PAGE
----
MICHAEL MORTON was set free last month after spending 25 years in a Texas prison for a murder he did not commit. Mr. Morton would still be languishing behind bars had his lawyers not discovered new DNA evidence that incriminates a man with criminal convictions in several states.
The extraordinary outcome of the Morton case and the pivotal role played by DNA evidence appear to have gone unnoticed by a different set of Texas prosecutors — those handling the case of Henry W. Skinner, who is scheduled to be executed Nov. 9.
Mr. Skinner was convicted in 1995 of murdering his girlfriend and her two grown children. But key pieces of evidence were not tested, including a knife that might have been used in one of the murders and scrapings from the fingernails of one victim that could contain the killer’s DNA. Mr. Skinner argued that testing this evidence could prove another man committed the crimes. He won a victory this spring when the Supreme Court ruled that he should be given the opportunity to persuade a court that testing should be done.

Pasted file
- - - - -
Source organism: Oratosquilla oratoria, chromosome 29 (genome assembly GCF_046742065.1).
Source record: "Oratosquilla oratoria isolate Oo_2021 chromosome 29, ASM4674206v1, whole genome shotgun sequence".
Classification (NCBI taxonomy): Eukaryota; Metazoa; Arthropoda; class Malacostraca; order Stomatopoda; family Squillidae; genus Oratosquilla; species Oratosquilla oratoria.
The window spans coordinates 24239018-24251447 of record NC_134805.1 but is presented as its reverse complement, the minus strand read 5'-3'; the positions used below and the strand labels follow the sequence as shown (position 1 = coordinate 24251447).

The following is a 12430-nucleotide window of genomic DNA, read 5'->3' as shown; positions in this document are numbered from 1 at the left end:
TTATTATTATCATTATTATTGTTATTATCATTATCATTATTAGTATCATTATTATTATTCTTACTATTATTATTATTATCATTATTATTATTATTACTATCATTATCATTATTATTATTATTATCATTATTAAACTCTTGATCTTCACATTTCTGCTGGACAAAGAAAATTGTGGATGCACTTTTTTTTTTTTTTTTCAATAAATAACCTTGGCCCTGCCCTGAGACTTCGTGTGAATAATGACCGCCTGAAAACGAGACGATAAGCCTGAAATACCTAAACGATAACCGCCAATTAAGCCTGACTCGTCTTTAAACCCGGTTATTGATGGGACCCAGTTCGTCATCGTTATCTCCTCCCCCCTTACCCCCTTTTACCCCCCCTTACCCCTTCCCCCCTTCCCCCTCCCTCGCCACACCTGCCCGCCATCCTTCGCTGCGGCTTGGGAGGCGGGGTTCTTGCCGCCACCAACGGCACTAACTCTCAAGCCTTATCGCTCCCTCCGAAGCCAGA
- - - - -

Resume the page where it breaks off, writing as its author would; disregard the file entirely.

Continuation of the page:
Since then, Mr. Skinner has pressed his case in state and federal courts in Texas — and the state has aggressively pushed back. Prosecutors argue Mr. Skinner has not established that the new DNA tests will probably exonerate him. They say revelations that turn in Mr. Skinner’s favor would not erase the existing evidence that points overwhelmingly to his guilt.
But how is Mr. Skinner to prove that tests will clear him, and how can prosecutors be so sure that no set of results could cast doubt on the conviction unless the tests are performed?
The state court judge overseeing the case should put the execution date on hold and order the testing. We oppose capital punishment, but for all anyone knows, the results could definitively prove that Mr. Skinner is guilty. The state should want this level of proof before it puts a man to death.